But Adonai is in His Holy Temple.

Let all the earth keep silence before Him.

Habakkuk 2:20

Learning the Art of Prayer

My prayer life has evolved in ways I could never have imagined it would. I do not remember the first time I caught myself talking to Adonai – just right out loud for anyone to hear as if there were another person in the room. I am certain it began in a fit of frustration, of feeling my prayers weren’t being answered quick enough or right enough, certain it was more in the form of a rant than a prayer or even a civil conversation.

I do remember about a year ago driving home from town, Tobias with his head hanging out the window, the summer’s afternoon sun shining bright, and I was having a conversation. It was just me and Tobias and Tobias was paying me no mind at all.

It startled me when I realized I was talking out loud. It wasn’t about anything in particular. I was noticing the clouds and the sun, talking about how much I missed stopping to talk to Mr. Young at his vegetable stand since he had died last spring, discussing the hollyhocks he was growing for his mother and how wonderful it tasted to pick a tomato straight form the vine and eat it still warm from the sun. I was excited about my new chicks and my honey bees and I rambled on a bit about them both. I was wondering about rain and when it was coming because it seemed a drought had set in. I was describing the sukkah I would build for Tabernacles and how exciting it would be to camp out for eight days. I was asking if I drank my morning coffee on Day of Atonement, would I still be counted as having afflicted myself.  Without pausing, I determined no.  And when I realized I was talking out loud as if Abba or Yeshua or both were sitting in the seat right beside me, I wondered if this conversation counted as praying without ceasing. I also wondered how crazy I might look if someone other than Tobias noticed.

The thing is I am a writer and an artist and for sure an introvert. I spend a lot of time alone. I talk to my dog. A lot. And without fail, he will sit and listen. But not today. This day he had not even bothered to duck his head back in the window which would have been the normal action when he hears me speak. And it made me wonder exactly how long had this been going on;  how often had this talking out loud to Adonai been happening that even the dog realized the difference.

As the year wore on and came to a close, I began to feel the need for stillness, a desperation for quiet. And the question nagged my spirit – how much am I listening?

This year has half passed into history and I have been failing miserably at it. This stillness. This waiting. This listening.

Prayer is many things. It is thanksgiving. It is praise. It is petition and it is intercession. It is also listening.

Prayer is a constant and never ceasing conversation. Conversations require more than one person to happen; otherwise, we are orating.  It is equally important to listen as it is to speak. With Adonai, listening is more important; listening is vital.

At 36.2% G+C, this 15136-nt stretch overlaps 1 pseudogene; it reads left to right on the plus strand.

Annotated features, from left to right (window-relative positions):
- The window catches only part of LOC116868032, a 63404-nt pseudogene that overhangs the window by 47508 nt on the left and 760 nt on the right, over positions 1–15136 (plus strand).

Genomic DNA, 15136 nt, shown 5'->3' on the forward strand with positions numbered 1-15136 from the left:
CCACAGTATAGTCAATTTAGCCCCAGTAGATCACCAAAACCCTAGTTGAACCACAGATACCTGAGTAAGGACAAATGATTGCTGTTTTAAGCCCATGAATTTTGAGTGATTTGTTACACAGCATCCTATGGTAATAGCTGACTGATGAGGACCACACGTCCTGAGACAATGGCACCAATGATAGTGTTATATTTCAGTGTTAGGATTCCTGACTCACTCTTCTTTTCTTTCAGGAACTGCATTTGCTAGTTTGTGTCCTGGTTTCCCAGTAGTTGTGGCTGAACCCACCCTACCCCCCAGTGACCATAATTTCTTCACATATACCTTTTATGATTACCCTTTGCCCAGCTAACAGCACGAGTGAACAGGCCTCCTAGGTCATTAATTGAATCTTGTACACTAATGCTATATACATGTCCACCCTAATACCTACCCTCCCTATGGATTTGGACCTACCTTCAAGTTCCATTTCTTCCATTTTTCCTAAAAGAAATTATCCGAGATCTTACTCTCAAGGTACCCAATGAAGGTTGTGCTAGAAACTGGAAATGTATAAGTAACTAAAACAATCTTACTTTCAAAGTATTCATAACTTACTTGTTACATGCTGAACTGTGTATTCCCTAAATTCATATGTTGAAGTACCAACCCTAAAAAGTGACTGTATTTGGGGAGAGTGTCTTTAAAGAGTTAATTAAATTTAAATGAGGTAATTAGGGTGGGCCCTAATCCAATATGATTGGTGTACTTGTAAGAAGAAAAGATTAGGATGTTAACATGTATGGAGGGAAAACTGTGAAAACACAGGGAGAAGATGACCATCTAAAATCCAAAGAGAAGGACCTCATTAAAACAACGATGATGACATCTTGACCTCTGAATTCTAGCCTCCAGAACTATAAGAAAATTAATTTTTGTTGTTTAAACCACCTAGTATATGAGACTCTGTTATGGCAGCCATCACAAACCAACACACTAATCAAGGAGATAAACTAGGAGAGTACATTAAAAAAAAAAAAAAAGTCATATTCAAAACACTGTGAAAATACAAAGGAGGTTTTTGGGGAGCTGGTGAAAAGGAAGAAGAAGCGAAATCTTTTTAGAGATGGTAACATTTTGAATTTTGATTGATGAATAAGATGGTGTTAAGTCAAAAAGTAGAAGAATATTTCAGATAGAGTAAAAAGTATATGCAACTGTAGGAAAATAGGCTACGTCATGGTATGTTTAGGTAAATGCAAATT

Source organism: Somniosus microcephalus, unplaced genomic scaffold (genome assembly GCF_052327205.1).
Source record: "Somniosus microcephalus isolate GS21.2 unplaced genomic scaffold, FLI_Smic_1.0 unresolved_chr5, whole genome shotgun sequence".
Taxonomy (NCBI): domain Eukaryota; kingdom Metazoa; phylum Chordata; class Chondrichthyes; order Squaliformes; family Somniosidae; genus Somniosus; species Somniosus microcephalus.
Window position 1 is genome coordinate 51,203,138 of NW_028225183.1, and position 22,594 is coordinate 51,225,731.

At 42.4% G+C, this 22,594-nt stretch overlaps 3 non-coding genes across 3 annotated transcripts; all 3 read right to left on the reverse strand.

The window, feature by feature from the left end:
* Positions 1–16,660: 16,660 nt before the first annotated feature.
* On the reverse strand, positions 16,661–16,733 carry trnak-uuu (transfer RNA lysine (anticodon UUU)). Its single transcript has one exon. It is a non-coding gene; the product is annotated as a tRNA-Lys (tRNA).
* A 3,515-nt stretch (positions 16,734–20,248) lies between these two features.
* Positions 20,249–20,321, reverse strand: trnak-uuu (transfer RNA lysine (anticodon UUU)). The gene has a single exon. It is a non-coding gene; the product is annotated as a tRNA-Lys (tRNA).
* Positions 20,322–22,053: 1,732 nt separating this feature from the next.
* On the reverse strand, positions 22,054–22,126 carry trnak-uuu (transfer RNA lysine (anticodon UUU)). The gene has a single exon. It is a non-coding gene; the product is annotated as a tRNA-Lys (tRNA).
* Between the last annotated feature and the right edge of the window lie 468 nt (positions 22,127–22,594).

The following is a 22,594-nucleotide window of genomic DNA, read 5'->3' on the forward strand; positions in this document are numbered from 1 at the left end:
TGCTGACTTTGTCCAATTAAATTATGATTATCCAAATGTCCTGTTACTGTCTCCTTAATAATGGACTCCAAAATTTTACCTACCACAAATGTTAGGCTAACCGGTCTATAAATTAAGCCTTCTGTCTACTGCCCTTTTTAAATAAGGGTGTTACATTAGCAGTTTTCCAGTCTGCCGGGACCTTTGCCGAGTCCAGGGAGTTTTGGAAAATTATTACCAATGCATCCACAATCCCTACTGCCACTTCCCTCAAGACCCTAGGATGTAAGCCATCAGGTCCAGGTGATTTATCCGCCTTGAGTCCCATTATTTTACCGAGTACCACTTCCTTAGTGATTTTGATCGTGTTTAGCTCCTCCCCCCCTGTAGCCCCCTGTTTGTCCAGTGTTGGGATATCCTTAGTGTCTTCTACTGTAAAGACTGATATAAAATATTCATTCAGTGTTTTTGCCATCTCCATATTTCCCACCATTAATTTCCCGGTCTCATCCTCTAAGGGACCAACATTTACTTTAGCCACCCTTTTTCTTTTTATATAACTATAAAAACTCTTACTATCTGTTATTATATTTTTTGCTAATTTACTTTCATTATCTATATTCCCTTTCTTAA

Praying is a weighty responsibility.

Praying for ourselves or for someone’s salvation or interceding on behalf of others requires trust that no matter what happens, Adonai deems it necessary – whether we view it that way or not.

Too often, I think, we pray contradictory prayers. Too often we ask Adonai to act, then attempt to restrict His actions; this is a lack of trust on our part. We can say we trust Him, but if in the midst of our prayer we are instructing Him how to answer it, then we are treating Him like a genie in a box – someone with whom we approach to do our bidding.

And this is no way to approach our King.

Over the past few years, Abba has been teaching me new ways to pray. Of all the things He has taught me, I believe it is most important I come to Him in honesty, stripped of pride, and that with respect, I can say anything to Him.

I believe the most effective prayer is one filled with the rawness of our desperation.

Desperation to repent – for ourselves, for others, for our nation.

Desperation to cry out — in confusion and in honesty, in fear and in joy.

Desperation to seek His truth and understand His wisdom.

Desperation to be purified and washed in all that is Holy.

I believe there is nothing more powerful than when we get down on our knees in reverence before our Elohim, kneeling in awe of His omnipotence as our King, in humility and in love as our Father. Prayer is a time to be encouraged by His mighty power; a time to allow ourself to be humbled by His greatness and to be honored to enter His presence. Above all, it is a time to be still and know He is your Elohim and He delights in the precious moments when you are His alone.

As we practice listening, often, times of stillness and silence will feel lonely. But loneliness is a gift if we learn to meditate and capture the silence to focus on Adonai. For it is in the silence, Adonai speaks.

Guard your steps when you go to the House of Elohim

Do not be hasty with your mouth


let not your heart hurry to bring forth a word before Elohim.

For Elohim is in the heavens and you on earth,

therefore, let your words be few.

Ecclesiastes 5:1-2

© Elizabeth Marchman and A Quiet Chaos LLC., 2011 | Designed & Developed by Author Media